No garage? Here are some DIY ways to protect your car from hail damage

Weather

Georgetown resident Julie Ward used bags of potting soil to shield her vehicle’s sunroof in a recent storm (Courtesy of Julie Ward)

AUSTIN (KXAN) — Hail season in Texas typically runs from March through May — and this season’s been no slouch in pelting the state with ice pellets.

And there’s likely more on the way.

Texas recently claimed the top spot in a report from State Farm on states with the highest hail damage claims paid in 2020. Last year alone, State Farm paid $474 million on home and auto claims, with the average auto claim totaling over $4,400.

So what do you do when a garage or a car port aren’t options for keeping your car safe from the elements? Here are a few ideas we’ve found across the web.

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Moving blankets

The thick polyester blankets you wrap furniture in to prevent scuffs and scratches during a move? Turns out they can double as hail protection, according to several Reddit users.

FILE – In this June 14, 2006 photo, U-Haul trucks sit on a dealer lot in Des Moines (AP Photo/Charlie Neibergall)

To do this, use several blankets to blanket your car — you can even put cardboard beneath it for extra padding! — and use several heavy items to bolster the sheets so they don’t fly up or off.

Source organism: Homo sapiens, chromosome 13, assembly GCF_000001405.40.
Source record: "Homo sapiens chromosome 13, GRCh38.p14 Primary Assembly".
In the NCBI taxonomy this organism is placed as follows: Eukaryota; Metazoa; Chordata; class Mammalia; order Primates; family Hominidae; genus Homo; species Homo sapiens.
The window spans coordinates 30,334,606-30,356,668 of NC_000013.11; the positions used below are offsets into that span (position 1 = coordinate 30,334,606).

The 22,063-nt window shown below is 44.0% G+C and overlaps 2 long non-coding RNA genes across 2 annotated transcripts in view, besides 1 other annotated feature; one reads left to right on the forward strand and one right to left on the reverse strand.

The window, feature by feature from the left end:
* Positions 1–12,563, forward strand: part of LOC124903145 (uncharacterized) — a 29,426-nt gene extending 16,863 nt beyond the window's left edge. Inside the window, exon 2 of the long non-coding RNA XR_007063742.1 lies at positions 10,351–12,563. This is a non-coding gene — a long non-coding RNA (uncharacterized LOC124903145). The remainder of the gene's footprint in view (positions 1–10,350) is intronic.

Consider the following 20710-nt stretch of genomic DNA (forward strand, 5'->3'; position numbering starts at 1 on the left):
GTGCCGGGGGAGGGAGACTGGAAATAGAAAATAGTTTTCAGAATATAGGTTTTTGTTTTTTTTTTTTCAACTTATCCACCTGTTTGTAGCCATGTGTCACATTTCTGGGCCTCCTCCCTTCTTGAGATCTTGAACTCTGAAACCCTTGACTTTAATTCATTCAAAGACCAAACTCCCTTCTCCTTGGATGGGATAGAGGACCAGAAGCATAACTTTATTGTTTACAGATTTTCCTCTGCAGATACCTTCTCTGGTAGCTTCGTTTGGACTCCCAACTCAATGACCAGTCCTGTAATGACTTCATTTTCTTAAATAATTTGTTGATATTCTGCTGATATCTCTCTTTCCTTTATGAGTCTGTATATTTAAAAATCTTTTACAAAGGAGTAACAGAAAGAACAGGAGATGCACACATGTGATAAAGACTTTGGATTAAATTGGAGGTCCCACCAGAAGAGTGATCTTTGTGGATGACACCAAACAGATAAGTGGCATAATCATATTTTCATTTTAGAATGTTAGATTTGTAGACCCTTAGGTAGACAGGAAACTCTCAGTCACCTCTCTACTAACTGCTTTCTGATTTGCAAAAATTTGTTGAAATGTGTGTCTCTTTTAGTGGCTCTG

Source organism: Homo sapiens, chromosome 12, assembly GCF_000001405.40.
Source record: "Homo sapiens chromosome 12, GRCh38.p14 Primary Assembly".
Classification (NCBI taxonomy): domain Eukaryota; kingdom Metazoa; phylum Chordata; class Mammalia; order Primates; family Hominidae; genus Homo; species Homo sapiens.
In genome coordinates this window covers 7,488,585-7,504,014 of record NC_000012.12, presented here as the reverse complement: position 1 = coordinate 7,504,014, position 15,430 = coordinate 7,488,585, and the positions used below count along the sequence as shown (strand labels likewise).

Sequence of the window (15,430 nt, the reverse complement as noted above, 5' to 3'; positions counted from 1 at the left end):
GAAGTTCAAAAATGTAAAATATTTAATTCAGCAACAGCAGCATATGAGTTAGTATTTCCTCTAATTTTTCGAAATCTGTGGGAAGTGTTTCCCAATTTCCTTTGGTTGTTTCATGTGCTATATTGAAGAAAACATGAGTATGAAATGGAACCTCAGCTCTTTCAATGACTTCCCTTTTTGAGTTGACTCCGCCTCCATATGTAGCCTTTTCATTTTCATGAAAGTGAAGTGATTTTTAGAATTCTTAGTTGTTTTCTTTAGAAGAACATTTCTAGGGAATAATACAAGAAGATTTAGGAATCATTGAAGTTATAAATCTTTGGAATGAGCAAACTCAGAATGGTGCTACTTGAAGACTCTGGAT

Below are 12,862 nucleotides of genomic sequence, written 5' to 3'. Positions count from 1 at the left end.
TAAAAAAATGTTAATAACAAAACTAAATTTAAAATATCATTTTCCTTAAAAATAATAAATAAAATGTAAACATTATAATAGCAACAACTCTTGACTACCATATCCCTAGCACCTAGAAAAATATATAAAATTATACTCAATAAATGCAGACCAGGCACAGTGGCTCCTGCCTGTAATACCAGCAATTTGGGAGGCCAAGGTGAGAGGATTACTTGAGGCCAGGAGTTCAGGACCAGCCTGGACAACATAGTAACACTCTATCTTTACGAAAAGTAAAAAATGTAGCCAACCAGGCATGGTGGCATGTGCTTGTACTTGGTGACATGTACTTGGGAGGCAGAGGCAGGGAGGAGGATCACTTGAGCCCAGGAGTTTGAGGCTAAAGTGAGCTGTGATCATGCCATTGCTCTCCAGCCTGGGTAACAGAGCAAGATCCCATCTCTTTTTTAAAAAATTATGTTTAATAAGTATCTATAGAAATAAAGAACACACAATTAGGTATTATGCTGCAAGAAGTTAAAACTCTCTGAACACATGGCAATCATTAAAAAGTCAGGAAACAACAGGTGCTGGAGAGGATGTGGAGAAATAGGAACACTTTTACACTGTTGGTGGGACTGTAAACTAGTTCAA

Cheaper (less thick) moving blankets will cost in the $10-$15 range, while thicker, higher quality ones average around $35-45. They can be purchased at most moving supply stores and hardware stores like Lowe’s and Home Depot.

Some people even recommend, at the least, using regular thicker blankets you may already have at home — if you don’t mind tossing nana’s quilt over the hood of your car.

Cardboard boxes

If you don’t have any blankets, one simple and cheap option is any common cardboard boxes you have. Flatten them, either double-folded or single to cover more area, and use heavy items to hold the cardboard slats down.

While wetness will be a concern, the thick boxes will hold moisture and likely remain intact.

Potting soil

Georgetown resident Julie Ward used bags of potting soil to shield her vehicle’s sunroof in a recent storm. The thick bags absorb the impact and won’t impact your wallet: an average bag costs around $14 and can be found at any store’s gardening section.

Georgetown resident Julie Ward used bags of potting soil to shield her vehicle’s sunroof in a recent storm (Courtesy of Julie Ward)

Too late?

If your vehicle does take a beating, comprehensive car insurance should cover damage to the body, windshield and interior but prices will be subject to estimates — and several claims could eventually impact what you pay per month.

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